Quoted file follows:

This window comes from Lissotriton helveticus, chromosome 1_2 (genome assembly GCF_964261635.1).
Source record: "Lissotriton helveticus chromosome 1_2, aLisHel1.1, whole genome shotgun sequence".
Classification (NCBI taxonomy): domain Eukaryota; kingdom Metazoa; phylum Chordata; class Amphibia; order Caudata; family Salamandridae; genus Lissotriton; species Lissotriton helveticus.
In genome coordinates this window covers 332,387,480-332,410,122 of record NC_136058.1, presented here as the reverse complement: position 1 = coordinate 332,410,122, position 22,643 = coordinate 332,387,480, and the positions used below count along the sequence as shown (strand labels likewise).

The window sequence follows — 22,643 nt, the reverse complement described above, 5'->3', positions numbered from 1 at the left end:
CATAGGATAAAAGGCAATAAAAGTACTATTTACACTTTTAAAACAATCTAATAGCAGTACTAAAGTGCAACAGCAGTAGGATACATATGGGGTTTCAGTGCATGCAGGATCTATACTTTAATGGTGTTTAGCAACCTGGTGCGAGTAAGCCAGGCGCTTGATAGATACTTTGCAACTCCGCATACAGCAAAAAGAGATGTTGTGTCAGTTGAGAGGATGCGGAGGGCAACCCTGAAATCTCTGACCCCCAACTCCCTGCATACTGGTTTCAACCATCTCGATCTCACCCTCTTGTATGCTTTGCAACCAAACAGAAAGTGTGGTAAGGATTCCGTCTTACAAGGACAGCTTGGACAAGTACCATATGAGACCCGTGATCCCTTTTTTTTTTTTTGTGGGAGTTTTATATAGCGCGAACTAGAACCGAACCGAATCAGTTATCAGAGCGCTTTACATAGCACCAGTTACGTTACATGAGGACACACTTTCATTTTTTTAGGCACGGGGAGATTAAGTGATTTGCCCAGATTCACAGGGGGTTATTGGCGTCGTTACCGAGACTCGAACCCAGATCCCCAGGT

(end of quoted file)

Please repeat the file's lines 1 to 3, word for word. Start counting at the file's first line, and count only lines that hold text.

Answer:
This window comes from Lissotriton helveticus, chromosome 1_2 (genome assembly GCF_964261635.1).
Source record: "Lissotriton helveticus chromosome 1_2, aLisHel1.1, whole genome shotgun sequence".
Classification (NCBI taxonomy): domain Eukaryota; kingdom Metazoa; phylum Chordata; class Amphibia; order Caudata; family Salamandridae; genus Lissotriton; species Lissotriton helveticus.